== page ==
5.2. Comparison with Prior Work

To the best our knowledge, we are the first group to produce a mobile phone based device for ASR monitoring; hence, other direct comparisons to such systems were difficult to find in the literature. In this context, limited comparisons with EMG based ASR studies [25,26,27,28,29,30,31,32,33,34,35,36] were made. The average blink response times of the present study at 2000 Hz in standing and sitting were close to and corresponded with literature utilizing similar intensities and frequencies (90–105 dB and 2000 Hz respectively) [11,31] in the context of electromechanical delay, response latencies, response duration, late responses [11,31] and also considering the EAR threshold based ASR methodology of the present study.
These ASR latencies have the potential to be used as a diagnostic or monitoring adjunct which uses left and right eye responses to determine the presence or severity of brain injury victims [51]. Alternate frequencies outside of 2000 Hz were not identified in scientific literature and are considered novel.

6. Conclusions

We found significant details in the responses of cooperative OO muscles to various acoustic stimuli and identified altered responses to high and low intensity acoustics at different frequencies in both sitting and standing postures. Results suggested substantial links between individual differences in frequency, amplitude, sitting, and standing. However, further research is needed to disentangle the specific nature of these associations to one another as well as identify arousal and comfort relationships to specific frequency and amplitude acoustic test sets. To our knowledge, this is the first mobile phone-based monitoring system used to detect and report significant ASR responses to a variety of frequencies and amplitudes in sitting and standing postures. Therefore, it should be kept in mind that further replications are needed to contrast the present techniques and results or address any other potential topics. By visually recording through the use of a smart phone app, we demonstrated that it can be possible to detect and monitor the ASR in healthy population through the use of a mobile device. This opens new horizons for the ASR to be used for diagnosis and monitoring in numerous clinical conditions (e.g., stroke, traumatic brain injury, and mood disorders). The findings in the present study suggest that MARS is a simple and mobile methodology used to study the links between acute acoustic variables and their subsequent effects on the human blink response.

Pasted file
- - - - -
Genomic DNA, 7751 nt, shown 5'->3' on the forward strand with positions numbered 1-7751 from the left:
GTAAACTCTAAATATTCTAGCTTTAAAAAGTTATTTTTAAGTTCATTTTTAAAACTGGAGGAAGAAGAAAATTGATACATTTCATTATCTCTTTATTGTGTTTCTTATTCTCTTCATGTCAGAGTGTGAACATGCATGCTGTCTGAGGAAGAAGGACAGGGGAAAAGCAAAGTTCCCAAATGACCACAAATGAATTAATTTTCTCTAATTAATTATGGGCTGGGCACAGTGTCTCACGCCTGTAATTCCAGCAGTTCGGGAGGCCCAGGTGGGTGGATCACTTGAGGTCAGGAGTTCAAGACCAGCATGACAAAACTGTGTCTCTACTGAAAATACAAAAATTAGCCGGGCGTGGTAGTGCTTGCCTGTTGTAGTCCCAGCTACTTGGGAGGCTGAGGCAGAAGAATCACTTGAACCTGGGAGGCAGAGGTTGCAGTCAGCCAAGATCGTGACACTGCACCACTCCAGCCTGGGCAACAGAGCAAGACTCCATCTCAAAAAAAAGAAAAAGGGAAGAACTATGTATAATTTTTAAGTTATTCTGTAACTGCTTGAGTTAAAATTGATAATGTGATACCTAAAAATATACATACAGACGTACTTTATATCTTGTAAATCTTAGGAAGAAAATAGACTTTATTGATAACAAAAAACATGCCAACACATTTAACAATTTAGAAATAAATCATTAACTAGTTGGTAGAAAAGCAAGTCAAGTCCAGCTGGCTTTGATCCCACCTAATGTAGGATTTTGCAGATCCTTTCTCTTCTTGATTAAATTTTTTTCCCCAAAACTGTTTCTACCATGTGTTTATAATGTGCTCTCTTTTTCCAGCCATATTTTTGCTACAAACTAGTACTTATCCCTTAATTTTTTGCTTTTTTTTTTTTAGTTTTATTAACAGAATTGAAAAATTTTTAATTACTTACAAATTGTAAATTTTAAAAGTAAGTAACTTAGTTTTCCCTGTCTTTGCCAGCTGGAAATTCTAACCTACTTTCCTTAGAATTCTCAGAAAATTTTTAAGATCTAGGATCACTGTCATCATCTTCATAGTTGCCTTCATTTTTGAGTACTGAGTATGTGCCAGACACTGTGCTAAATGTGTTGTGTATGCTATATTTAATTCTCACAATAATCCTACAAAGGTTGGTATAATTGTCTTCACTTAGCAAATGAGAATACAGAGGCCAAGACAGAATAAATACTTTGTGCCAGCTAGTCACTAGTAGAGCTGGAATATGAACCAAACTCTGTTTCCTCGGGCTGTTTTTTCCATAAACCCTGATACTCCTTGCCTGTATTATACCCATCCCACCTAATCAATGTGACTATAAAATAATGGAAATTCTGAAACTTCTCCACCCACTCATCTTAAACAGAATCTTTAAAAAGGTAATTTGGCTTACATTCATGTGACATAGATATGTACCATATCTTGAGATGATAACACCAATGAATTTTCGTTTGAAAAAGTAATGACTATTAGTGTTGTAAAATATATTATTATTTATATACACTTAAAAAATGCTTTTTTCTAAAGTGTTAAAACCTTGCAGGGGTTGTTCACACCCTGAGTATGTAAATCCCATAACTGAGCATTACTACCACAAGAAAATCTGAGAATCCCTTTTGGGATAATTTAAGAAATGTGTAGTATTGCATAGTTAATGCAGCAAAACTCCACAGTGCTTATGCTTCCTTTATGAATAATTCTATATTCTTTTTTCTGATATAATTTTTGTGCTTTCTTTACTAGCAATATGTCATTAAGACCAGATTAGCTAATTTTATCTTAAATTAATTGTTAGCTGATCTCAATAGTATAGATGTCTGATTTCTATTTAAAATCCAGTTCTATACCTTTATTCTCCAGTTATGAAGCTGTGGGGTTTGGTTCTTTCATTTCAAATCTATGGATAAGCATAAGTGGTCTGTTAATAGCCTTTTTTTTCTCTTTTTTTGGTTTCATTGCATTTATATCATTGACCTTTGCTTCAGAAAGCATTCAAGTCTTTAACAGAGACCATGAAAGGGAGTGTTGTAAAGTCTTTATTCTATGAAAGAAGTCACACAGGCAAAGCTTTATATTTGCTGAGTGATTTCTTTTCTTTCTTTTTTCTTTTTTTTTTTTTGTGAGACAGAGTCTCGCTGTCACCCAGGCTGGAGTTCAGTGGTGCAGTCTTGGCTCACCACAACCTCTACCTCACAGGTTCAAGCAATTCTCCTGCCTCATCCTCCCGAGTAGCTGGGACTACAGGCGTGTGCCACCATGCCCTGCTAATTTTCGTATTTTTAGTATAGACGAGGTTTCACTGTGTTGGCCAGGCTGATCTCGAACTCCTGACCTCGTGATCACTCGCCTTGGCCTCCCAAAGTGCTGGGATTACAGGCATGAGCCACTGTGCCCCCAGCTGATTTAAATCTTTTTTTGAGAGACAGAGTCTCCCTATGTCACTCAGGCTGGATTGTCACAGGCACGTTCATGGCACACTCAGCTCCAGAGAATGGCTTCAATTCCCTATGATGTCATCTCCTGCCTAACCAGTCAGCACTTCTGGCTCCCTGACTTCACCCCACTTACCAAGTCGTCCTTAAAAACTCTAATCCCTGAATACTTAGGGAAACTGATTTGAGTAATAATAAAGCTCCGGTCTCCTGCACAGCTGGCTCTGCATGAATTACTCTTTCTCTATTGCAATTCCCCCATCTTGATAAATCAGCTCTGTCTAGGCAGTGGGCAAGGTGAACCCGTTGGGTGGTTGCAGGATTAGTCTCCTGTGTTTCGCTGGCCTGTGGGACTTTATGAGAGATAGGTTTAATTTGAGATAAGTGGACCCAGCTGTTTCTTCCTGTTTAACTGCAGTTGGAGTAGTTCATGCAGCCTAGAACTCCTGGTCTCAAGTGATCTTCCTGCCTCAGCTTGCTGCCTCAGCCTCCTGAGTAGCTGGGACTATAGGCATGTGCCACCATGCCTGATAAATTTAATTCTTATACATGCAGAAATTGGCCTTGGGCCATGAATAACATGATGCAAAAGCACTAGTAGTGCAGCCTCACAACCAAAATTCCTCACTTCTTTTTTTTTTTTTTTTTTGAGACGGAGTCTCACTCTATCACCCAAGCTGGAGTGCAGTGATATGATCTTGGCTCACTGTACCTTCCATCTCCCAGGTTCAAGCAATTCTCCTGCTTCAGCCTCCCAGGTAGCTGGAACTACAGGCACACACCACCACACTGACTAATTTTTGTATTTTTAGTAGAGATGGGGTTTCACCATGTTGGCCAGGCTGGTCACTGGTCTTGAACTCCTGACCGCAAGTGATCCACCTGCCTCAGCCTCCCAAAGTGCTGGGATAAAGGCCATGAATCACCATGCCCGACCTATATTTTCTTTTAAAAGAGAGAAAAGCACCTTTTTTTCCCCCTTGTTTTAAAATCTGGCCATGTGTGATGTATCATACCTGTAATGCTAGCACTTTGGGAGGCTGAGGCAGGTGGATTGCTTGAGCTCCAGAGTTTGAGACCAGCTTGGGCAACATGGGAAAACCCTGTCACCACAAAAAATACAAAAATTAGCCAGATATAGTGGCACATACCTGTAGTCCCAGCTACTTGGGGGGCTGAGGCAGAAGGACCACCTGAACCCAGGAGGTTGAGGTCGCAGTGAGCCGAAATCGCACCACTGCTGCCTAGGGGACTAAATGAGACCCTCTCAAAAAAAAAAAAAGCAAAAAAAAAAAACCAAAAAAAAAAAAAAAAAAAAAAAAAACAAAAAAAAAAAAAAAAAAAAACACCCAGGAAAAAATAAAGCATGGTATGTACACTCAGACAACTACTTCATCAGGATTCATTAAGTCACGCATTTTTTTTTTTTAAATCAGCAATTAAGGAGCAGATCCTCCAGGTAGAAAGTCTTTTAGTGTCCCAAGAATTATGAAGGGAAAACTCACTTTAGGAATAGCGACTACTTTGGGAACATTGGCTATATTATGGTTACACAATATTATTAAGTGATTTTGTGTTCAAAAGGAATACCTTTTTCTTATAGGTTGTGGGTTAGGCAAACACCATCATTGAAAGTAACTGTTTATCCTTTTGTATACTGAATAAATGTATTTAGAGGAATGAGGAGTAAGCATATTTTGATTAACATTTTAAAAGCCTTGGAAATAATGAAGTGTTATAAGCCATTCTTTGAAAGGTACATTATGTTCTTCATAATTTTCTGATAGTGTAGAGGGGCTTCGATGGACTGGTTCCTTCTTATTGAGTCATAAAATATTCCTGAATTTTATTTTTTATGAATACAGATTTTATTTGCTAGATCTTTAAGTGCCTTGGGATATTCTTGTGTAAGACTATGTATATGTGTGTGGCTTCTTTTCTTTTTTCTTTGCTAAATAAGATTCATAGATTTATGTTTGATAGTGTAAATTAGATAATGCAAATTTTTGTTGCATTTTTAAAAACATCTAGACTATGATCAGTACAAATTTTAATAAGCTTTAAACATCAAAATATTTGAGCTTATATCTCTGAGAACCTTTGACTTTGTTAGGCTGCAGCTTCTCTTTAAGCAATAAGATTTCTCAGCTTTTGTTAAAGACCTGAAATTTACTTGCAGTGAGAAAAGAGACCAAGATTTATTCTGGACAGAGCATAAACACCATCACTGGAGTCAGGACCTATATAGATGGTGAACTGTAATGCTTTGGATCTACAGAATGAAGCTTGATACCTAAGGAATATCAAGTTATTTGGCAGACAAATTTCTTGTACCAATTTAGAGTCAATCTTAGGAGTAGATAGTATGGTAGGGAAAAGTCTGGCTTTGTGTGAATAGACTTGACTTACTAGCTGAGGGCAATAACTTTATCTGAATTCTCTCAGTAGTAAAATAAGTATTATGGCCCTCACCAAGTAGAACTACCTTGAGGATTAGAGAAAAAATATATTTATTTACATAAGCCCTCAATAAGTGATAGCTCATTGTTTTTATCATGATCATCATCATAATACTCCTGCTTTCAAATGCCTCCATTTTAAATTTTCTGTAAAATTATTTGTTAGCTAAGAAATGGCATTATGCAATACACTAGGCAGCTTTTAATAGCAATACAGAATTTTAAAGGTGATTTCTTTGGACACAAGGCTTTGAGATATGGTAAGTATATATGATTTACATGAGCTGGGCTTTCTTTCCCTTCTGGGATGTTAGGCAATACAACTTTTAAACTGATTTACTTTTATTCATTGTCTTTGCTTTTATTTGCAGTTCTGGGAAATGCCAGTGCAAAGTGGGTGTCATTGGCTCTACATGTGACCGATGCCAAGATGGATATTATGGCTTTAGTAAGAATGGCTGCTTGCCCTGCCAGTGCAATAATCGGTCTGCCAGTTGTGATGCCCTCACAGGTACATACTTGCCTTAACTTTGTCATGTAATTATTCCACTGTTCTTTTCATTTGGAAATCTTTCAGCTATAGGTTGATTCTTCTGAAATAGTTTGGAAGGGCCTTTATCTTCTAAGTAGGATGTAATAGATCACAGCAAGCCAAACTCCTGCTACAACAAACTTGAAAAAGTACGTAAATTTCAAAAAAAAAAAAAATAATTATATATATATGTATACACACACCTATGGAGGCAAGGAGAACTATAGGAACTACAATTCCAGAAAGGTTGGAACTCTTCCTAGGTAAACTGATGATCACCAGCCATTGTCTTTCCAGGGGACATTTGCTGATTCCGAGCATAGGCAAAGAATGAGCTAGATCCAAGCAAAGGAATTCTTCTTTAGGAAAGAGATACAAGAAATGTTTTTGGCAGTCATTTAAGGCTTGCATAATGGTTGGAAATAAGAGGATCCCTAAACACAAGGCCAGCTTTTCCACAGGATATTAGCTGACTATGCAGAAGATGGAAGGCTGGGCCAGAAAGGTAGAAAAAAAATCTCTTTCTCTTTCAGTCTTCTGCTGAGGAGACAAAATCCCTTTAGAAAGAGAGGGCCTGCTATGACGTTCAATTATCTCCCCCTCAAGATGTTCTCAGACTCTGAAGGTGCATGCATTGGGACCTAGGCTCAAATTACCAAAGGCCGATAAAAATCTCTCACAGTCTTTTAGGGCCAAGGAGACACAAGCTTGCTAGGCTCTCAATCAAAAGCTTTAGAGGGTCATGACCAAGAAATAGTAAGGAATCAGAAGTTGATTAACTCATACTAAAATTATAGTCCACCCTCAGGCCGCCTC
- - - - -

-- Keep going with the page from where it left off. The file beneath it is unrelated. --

Author Contributions

Y.O.C. and C.L.G.: Designed the study protocol, Y.O.C., P.K., and C.L.G.: Designed and contributed to the development of the mobile app, C.L.G.: Collected the data, P.K.: Analyzed the data, C.L.G., P.K., and Y.O.C.: Interpreted the results, C.L.G., P.K., and Y.O.C.: Wrote the manuscript. All authors have read and agreed to the published version of the manuscript.

Funding